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Securing the main hatch boards during heavy weather sailing

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What is the issue?
Very few enclosed cockpits drain fast enough to rid themselves of water if swamped before successive waves arrive. If the companionway is open, water will pour below and although much of it will be rolled out by the boat's motion, the vessel may then remain sluggish and slow to lift her stern to other oncoming waves exacerbating the situation. Hence it is critical that the main hatch is secured during heavy weather sailing.

But most yacht's hatch securing arrangements are washboards that are externally dropped into place and secured. This classical arrangement leads to crews feeling being sealed in below decks during heavy weather sailing. The resultant anxiety and claustrophobia lead to some of the boards being removed which results in the boat's single largest opening being unsecured.

Why address this?
A single breaching wave could flood the yacht through the main companionway hatch placing the vessel in a survival situation. If the vessel is knocked down or rolled, for example in Fastnet 79 at least 18 boats were rolled a full 360 degrees, the boards will be lost and the hatch is then effectively wide open from that point onward. It is essential for the welfare of the vessel and crew that the hatch can be secured and the crew down below made to feel safe.

How to address this?
Put in place a securing system for the main hatch where the boards can be secured and released both externally and internally. It costs the price of two jammer cleats, a short length of line, and an hour's work at the most. With this the companionway boards can be kept securely shipped but released from either side.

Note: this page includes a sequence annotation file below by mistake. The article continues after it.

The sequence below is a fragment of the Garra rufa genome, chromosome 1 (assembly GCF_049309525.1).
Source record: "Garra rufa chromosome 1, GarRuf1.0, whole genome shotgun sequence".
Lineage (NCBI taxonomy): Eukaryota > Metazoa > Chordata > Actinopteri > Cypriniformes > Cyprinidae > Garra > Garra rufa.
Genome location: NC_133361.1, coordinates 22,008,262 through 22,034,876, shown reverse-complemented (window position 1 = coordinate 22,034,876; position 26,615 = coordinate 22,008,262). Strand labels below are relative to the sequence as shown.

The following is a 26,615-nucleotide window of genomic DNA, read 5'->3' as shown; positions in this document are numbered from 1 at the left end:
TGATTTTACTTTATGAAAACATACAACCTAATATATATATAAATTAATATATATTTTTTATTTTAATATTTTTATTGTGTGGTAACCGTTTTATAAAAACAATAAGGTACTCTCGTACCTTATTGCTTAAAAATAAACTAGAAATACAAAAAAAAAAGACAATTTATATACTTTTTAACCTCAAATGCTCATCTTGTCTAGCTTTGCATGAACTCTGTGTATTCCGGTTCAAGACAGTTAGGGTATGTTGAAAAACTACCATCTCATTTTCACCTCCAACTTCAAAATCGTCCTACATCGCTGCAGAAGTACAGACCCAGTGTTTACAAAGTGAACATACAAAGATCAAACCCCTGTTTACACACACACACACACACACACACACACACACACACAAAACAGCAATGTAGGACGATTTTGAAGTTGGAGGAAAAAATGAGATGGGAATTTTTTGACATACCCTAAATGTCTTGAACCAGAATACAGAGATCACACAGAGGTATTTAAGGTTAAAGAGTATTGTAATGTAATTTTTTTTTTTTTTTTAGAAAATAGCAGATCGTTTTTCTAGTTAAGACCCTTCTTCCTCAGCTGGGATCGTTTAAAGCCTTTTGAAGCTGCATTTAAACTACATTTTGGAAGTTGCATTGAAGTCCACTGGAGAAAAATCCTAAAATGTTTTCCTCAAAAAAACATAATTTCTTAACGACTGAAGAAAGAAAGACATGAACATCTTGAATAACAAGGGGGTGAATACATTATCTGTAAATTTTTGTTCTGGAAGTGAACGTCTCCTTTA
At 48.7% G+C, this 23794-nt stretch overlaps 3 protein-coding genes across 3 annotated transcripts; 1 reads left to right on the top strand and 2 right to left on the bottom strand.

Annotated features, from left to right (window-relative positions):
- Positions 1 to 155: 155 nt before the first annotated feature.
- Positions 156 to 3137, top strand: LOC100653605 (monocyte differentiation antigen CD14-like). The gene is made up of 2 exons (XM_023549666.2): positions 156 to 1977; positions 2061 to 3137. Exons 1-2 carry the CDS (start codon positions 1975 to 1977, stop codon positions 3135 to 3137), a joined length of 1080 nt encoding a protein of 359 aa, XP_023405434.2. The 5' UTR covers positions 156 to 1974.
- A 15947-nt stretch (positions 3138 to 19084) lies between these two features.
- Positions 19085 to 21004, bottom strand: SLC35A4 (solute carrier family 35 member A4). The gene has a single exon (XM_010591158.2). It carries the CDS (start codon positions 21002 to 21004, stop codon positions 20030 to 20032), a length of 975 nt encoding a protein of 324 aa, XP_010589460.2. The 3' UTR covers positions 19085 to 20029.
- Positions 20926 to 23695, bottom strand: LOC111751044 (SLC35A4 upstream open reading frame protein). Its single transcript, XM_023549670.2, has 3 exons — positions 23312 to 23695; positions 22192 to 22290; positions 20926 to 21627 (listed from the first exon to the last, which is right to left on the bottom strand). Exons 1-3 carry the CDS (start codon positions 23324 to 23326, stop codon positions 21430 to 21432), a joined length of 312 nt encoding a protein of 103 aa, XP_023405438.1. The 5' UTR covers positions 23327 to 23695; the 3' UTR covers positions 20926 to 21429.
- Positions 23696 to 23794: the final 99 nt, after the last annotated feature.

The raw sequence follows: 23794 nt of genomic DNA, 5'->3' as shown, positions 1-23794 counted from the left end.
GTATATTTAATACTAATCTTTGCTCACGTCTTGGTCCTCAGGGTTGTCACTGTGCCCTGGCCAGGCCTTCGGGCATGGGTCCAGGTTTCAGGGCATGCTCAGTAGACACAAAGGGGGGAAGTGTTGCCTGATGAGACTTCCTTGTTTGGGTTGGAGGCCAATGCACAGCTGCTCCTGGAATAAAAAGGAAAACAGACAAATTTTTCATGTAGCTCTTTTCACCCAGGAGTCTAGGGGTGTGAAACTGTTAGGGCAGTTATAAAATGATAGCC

Main hatch securing lanyard arrangment
Image: Tony Gibson

This recommendation comes directly from the 'Fastnet 79' (link to download as zipped PDF of the special incident report External link) disaster that cost the lives of 15 sailors. One of the earliest inquiries into the disaster was published jointly by the RYA and the Royal Ocean Racing Club (available as a PDF External link) noted...
The largest category of response refers to companionways. Some crews were reluctant to keep all
the wash-boards in place because they felt that communication between companionway and cockpit
was essential. Others discovered that the only way of positively securing the wash-boards was to lock the hatch over them from the outside and some were reluctant to do so because of effectively trapping those off watch In the accommodation. Some of those with angled sides to companionway entrances commented that this was bad design, as each washboard had only a few inches before it fell out completely. In general, crews felt that the sides of the companionway entrance should be vertical or nearly vertical and that it must be possible to secure and open the hatch from both inside and outside. A number commented on the lack of strength of both hatches and companionways and a minority felt that it was necessary to carry spare wash-boards. Some of those who lost or broke washboards plugged the aperture reasonably effectively with a bagged sail.

It went on to make a specific regulation on the subject of 'Watertight Integrity': The most serious defect affecting watertight integrity was the design and construction of main companionways. It is recommended that the Special Regulation relating to the blocking arrangements for main companionways should be extended to introduce specific requirements for the blocking arrangements to be totally secure but openable from above and below decks. It has since become standard in most seagoing racing yachts that have hatch-boards and should be implemented as a standard on all seagoing vessels.

Main hatch secured
Photo: Tony Gibson

This may be accomplished by placing a jammed cleat internally and externally to the main hatch. Drill the main hatch to allow a length of line to pass through the front edge. Provide enough length on the line to allow the hatch to slide fully open when it is secured at midpoint both internally and externally. This is a simple, practical solution that is permanently in place and ready to deploy when needed. It should also be noted that the below deck area was the safest place to be during Fastnet 79 as there were no instances of yachts, sinking upside down and all those temporarily trapped in cabins had time to abandon the yacht after she righted.

See also preventing the loss of washboards during heavy weather sailing Experience.

With thanks to:
Michael Harpur, Yacht Obsession.
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